During the Cold War, when the US needed Pakistan and limited US subsidies were flowing Pakistan’s way, this drain might have been tolerable. But with the end of the USSR, and the new front opening up in Afghanistan, and with all its indigenous paramilitary groups dedicated to the liberation of Kashmir (such as Lashkar) being labeled as international terror organizations, Pakistan has become more and more isolated economically as well as politically (ie., it is not considered to be a good investment for foreign capital). Hence, over the last 15 years the issue of Kashmir has been relegated to political kryptonite that is tossed around between the various ruling parties and intervening military governments who collectively have abandoned the Kashmiri Muslims. But the problem has not gone away, and it is not going to go away. Why? Because Kashmir has always been, and is today being manipulated as a hot spot to drain Pakistan’s meager resources and thereby destroy its integrity.
Separation leading to the birth of Bangladesh was a major shock to the dream of the pluralistic Pakistani nation-state envisoned by the founding fathers; and it is something that neither of the two resulting independent countries ever fully recovered from, especially Pakistan. Bangladesh is basically homogeneous, and can base a national identity on top of a common language and culture; not so with Pakistan, which is an amalgamation of several ethnic identities, languages, and cultures, and to this day a distinct Pakistani national identity has never emerged. Maintaining, even symbolically, East Pakistan as part of a greater Pakistan was key to its multi-ethnic Pakistani (Islamic) identity.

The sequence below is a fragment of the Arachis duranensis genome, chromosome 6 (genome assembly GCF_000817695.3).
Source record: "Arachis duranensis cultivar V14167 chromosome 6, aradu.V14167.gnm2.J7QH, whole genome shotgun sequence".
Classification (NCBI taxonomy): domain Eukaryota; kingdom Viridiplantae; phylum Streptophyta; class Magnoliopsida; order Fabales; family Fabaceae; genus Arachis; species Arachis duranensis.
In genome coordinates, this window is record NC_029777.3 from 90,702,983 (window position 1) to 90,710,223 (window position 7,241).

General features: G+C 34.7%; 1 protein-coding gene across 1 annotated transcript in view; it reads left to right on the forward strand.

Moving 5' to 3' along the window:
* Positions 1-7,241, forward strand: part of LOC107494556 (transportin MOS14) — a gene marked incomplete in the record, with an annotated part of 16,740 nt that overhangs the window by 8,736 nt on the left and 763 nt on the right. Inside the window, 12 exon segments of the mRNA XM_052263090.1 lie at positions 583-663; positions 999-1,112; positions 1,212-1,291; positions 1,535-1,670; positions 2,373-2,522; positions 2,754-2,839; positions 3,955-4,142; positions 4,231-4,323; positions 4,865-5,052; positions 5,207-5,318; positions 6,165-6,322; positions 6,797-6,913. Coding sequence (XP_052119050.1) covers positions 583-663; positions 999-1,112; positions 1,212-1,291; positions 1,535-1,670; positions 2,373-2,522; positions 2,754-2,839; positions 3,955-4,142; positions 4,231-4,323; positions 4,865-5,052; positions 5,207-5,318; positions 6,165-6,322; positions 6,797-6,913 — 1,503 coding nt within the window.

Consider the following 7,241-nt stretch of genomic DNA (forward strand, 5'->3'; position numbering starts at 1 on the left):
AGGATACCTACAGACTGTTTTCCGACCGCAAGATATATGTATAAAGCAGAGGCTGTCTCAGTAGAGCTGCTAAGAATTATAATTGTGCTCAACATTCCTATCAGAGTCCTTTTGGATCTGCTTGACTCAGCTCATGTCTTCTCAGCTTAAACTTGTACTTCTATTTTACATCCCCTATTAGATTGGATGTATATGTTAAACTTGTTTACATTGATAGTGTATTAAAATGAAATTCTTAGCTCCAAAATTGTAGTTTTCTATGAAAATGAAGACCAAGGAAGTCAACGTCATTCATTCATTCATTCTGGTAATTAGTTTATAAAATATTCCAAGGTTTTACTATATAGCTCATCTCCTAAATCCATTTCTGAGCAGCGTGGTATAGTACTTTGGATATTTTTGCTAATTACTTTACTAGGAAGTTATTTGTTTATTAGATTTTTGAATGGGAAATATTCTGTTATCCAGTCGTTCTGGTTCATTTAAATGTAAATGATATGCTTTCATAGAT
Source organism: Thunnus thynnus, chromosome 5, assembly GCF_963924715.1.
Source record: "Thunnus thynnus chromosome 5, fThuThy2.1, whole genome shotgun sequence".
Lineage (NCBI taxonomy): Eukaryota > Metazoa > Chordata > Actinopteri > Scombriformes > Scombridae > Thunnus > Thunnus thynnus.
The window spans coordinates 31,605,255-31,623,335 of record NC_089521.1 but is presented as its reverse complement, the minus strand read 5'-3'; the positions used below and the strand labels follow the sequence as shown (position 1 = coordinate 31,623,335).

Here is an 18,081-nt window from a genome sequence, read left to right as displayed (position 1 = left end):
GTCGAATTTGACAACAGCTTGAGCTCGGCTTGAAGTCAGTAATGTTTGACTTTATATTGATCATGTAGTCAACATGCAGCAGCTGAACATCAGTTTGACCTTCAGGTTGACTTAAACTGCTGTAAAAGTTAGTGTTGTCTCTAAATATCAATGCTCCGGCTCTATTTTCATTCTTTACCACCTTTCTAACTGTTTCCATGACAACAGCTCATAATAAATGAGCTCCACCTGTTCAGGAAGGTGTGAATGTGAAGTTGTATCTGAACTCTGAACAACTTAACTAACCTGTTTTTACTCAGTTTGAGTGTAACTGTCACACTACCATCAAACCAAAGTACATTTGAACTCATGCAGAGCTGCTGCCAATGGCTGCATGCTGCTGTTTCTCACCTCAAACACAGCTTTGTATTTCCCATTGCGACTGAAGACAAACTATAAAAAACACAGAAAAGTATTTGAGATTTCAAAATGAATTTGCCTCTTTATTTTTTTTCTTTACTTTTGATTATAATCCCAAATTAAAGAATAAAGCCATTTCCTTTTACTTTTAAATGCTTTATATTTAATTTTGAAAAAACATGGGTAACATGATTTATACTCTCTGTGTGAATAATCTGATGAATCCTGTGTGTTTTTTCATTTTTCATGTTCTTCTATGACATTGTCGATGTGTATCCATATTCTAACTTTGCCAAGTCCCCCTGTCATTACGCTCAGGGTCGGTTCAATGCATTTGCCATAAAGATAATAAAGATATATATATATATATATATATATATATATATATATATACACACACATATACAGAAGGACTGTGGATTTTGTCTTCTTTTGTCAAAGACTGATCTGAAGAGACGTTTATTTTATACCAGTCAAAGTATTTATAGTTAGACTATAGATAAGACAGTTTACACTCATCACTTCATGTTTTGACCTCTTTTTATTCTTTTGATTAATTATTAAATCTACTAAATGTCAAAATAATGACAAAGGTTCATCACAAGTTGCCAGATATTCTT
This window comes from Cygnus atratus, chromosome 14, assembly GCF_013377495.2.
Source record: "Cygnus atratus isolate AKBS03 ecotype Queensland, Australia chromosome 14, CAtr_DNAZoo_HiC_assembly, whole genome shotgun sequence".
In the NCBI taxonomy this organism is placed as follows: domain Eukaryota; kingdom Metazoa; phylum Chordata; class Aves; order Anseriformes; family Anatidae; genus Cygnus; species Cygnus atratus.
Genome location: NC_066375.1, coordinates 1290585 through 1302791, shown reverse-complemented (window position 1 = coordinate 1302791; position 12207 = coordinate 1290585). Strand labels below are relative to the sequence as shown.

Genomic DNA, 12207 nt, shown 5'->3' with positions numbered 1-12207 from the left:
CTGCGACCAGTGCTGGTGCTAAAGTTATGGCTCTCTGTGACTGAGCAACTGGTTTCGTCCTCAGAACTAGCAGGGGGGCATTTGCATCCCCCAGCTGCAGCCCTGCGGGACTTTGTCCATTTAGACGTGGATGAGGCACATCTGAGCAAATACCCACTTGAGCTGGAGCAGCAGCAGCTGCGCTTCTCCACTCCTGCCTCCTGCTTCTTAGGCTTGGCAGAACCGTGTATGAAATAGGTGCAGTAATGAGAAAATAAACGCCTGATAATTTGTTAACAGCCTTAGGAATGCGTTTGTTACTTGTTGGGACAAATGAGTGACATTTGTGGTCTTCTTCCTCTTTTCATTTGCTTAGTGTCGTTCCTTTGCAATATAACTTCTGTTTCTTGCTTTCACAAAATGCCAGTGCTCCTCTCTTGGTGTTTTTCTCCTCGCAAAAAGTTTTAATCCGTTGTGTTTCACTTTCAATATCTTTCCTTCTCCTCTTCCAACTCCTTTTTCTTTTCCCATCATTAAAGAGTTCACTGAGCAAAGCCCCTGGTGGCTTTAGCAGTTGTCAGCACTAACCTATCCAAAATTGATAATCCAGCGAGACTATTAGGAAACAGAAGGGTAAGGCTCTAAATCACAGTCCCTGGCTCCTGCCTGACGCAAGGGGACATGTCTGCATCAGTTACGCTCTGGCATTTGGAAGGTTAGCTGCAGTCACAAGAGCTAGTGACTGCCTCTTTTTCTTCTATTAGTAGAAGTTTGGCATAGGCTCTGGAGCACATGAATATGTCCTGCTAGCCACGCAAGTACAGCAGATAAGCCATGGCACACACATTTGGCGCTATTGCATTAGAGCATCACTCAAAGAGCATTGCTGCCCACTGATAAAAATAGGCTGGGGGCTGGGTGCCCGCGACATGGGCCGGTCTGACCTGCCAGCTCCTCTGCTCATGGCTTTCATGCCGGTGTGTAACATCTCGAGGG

Imagine if the US would have come out of its own civil war as three separate countries (with the secession of the South, the North would not have been able to hang on to the western states in the union) that were competing with each other for markets, resources, alliances, and treaties. No one today would be talking about a unified America or superpower status, and the geopolitical dynamics of the Americas would be completely different. Many say that separation was inevitable, because the Bengalis were routinely given second-class status by the West Pakistani politicians, military men, business people, and landowners; but, nonetheless, this “chipping-away” at Pakistan’s integrity, effected not only by the US/UK/India on the outside but also by their self-serving crony collaborators on the inside, set the stage for the further ethnic bantustanization of Pakistan that would come 30 years later.